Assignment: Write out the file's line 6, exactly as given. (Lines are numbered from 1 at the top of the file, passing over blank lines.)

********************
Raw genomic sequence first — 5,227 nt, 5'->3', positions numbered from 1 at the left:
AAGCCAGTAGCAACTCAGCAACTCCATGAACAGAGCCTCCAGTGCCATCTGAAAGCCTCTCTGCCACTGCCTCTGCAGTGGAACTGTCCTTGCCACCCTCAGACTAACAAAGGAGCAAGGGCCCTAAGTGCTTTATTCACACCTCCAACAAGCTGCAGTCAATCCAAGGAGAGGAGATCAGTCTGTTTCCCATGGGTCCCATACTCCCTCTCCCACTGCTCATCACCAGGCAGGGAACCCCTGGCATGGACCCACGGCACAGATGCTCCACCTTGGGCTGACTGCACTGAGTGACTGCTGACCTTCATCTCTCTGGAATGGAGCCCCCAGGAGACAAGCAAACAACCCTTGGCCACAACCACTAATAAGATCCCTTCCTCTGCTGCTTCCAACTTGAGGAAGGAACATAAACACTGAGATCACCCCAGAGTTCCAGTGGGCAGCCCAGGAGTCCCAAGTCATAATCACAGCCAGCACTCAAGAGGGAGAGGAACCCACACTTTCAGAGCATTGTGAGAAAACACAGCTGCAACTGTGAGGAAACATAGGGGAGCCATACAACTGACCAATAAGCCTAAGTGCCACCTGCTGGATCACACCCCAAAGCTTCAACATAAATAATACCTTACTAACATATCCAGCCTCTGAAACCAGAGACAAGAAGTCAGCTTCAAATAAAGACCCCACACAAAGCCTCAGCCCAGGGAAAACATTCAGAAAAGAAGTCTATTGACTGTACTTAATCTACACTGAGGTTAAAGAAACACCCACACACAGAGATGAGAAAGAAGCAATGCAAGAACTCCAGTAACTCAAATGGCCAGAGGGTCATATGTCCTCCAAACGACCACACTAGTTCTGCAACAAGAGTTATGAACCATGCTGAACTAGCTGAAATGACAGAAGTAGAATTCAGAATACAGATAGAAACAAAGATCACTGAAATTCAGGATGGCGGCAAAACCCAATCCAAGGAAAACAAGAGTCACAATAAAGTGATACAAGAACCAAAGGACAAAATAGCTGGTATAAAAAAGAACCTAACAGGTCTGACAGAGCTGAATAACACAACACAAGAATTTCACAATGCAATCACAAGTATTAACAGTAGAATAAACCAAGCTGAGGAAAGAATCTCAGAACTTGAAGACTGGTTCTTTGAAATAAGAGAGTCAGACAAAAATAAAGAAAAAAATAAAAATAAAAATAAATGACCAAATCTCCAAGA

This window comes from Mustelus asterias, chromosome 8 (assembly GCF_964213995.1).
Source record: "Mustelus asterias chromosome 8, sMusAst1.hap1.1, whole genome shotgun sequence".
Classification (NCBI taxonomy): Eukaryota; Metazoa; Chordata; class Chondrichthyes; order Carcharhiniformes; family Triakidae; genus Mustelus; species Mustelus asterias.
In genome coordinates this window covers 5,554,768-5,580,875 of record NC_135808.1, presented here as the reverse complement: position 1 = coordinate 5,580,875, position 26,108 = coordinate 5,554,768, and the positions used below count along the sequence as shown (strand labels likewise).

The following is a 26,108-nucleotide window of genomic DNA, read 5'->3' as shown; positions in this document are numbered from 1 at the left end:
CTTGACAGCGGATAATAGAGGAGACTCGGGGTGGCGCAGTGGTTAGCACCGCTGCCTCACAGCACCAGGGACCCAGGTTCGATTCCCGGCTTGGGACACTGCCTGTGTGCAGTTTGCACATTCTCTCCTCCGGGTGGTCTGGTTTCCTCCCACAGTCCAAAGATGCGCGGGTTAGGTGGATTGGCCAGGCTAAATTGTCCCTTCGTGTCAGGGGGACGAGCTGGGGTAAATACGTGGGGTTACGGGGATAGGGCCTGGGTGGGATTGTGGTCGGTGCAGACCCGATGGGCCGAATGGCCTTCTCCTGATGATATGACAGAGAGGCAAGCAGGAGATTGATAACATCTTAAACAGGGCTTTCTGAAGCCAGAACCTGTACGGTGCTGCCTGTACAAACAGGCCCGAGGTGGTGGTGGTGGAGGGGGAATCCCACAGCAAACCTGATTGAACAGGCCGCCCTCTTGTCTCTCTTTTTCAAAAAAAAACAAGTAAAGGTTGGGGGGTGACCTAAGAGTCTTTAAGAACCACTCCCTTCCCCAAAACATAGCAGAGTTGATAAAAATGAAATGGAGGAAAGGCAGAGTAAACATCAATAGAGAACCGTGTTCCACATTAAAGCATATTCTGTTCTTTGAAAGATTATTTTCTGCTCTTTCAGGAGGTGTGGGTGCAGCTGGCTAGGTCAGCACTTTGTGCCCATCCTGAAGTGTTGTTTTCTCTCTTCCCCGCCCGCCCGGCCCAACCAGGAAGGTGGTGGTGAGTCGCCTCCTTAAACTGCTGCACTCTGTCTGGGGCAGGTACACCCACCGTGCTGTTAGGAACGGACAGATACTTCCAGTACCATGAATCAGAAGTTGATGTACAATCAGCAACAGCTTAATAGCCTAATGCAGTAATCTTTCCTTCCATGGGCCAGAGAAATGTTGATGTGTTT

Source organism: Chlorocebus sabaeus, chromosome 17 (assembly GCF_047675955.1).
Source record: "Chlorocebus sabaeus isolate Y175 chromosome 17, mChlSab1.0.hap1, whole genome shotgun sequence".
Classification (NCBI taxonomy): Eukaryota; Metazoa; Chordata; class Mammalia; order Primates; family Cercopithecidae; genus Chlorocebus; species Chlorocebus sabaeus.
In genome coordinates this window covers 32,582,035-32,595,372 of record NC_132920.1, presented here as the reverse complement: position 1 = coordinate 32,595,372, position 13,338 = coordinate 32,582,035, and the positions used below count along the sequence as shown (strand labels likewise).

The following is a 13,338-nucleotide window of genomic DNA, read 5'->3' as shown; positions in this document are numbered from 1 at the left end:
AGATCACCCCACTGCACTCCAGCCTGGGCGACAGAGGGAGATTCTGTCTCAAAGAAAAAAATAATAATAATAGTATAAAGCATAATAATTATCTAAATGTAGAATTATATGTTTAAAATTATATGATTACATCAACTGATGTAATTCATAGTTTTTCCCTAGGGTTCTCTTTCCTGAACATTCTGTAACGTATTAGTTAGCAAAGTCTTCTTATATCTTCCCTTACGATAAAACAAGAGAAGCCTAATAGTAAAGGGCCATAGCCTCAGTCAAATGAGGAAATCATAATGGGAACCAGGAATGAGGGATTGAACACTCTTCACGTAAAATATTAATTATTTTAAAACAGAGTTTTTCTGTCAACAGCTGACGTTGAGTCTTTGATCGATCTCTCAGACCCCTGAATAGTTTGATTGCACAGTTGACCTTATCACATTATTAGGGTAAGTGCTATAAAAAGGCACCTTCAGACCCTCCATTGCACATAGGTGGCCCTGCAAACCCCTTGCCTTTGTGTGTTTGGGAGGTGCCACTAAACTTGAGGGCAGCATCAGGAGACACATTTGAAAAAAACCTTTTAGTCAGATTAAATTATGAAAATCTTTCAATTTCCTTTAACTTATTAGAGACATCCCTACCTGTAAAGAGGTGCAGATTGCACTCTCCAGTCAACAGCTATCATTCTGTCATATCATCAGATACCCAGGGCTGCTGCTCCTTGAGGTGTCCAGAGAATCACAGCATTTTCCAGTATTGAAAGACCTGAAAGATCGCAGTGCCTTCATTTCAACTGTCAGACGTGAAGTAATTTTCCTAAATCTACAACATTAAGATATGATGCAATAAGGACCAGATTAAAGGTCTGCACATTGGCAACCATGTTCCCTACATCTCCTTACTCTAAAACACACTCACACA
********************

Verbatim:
In genome coordinates this window covers 5,554,768-5,580,875 of record NC_135808.1, presented here as the reverse complement: position 1 = coordinate 5,580,875, position 26,108 = coordinate 5,554,768, and the positions used below count along the sequence as shown (strand labels likewise).